The star tackle and Outland Trophy candidate got a rude awakening in camp when coach Greg Schiano bumped him to second string for failing to make weight. Schiano better hope Davis got the message, as Rutgers won't go far without the key component on its veteran line.
2 of 10Andy Lyons/Getty Images
RB Victor Anderson, Soph.
Anderson was a rare bright spot for the beleaguered Cardinals in 2008, rushing for 1,047 yards and eight TDs on his way to Big East Rookie of the Year honors. He figures to see plenty of touches this season as coach Steve Kragthorpe takes over play-calling duties in what could be his make-or-break year.
3 of 10Jim McIsaac/Getty Images
LB Scott Lutrus, Jr.
UConn had long viewed the lightly-recruited Lutrus as a steal, but he emerged as a force in 2008, notching 106 tackles while showing the versatility to shine at all three linebacker positions. He's earned praise this offseason for packing on more weight and taking on a larger leadership role.
4 of 10Chris Livingston/Icon SMI
LB Reed Williams, Sr.
After a huge 2007 season in which he led WVU in tackles and earned 2008 Tostitos Fiesta Bowl defensive MVP honors, Williams lost 2008 to shoulder problems. The Mountaineers' defensive leader and interior force returns to a unit that should be one of the best in the Big East.
5 of 10Al Tielemans/SI
RB Noel Devine, Jr.
YouTube highlight reels made Devine a legend before he even arrived in Morgantown, and he's lived up to expectations since. In his first two seasons, he averaged just shy of seven yards per carry, and amassed 1,298 yards as the featured back his sophomore year. An increase in touchdowns now that QB Pat White's in the NFL should make Devine the Big East's strongest Heisman contender.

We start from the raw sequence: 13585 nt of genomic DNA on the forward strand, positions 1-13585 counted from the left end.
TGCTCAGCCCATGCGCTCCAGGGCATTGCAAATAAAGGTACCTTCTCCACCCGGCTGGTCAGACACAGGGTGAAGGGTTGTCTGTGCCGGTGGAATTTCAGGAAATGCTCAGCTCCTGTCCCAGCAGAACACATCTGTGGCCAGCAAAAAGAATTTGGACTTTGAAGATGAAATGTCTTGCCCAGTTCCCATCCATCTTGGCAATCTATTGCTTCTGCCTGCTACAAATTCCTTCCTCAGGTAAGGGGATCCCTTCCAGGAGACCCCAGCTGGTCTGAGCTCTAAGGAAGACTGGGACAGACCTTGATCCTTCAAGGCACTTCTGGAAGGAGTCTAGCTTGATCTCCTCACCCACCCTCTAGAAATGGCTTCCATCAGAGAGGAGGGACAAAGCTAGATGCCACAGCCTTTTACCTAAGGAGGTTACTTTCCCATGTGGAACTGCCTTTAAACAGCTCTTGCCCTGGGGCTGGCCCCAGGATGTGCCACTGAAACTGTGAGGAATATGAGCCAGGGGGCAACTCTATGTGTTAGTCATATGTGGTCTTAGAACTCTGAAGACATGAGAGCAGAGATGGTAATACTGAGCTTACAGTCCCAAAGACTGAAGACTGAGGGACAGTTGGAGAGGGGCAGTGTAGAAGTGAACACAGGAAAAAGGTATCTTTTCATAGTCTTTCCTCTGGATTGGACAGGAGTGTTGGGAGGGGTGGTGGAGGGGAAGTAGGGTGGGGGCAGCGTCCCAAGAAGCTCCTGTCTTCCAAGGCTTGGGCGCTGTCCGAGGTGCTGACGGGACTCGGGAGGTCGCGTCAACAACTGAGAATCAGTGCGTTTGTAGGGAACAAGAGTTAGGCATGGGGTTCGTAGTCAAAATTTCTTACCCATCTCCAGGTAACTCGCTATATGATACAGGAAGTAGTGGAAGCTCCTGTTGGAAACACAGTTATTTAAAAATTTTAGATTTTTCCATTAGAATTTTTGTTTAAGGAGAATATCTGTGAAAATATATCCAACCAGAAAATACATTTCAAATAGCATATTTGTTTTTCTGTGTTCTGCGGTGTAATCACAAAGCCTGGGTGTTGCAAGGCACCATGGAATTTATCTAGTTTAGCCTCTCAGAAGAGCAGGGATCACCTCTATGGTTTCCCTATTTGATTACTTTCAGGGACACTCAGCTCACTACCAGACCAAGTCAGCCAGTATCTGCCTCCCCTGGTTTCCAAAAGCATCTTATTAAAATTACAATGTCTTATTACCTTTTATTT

6 of 10Andy Altenburger/Icon SMI
NT Arthur Jones, Sr.
After an offseason pectoral tear threatened his senior season, Jones returns with a renewed appreciation and hunger. The Outland Trophy candidate has never been a sack machine, but he's a reliable tackler and slippery off the line. For the third year in a row, he'll be Syracuse's best player.
7 of 10Bob Rosato/SI
QB Matt Grothe, Sr.
Grothe needs just 288 yards to pass West Virginia's Pat White as the Big East's career leader in total offense. As a junior, Grothe completed 62 percent of his passes (though he threw 14 picks and just 18 TDs) and led the team in rushing. He'll carry the offensive load again this season and should shine as a veteran QB in a league light on experienced signal callers.
8 of 10Chris Livingston/Icon SMI
DE Greg Romeus, Jr.
In his first year as a starter, Romeus managed 7.5 sacks and 15.5 tackles for loss. And that was with back pain plaguing him throughout the year. Now returned to full health, the athletic junior pairs with Jabaal Sheard to form an enviable pass-rushing duo for the Panthers.
9 of 10John Sommers II/Icon SMI
WR Mardy Gilyard, Sr.
Gilyard may lack national fanfare, but he's one of the most potent players in the country. He played a big role in Cincinnati's 2008 Big East title, catching 81 balls for 1,276 yards and 11 scores and notching four straight 100-yard games down the stretch. He also excelled on special teams, averaging 27.5 yards per return.
10 of 10Bob Rosato/SI
DE George Selvie, Sr.
The two-time All-America saw a drop-off in his stats as a junior, as constant double teams limited him to 13.5 tackles for loss and 5.5 sacks (compared to the obscene 31.5 and 14.5, respectively, he notched as a sophomore. Still, he remains one of the nation's most ferocious ends and gives the Bulls an NFL-ready talent on a deep defensive line.
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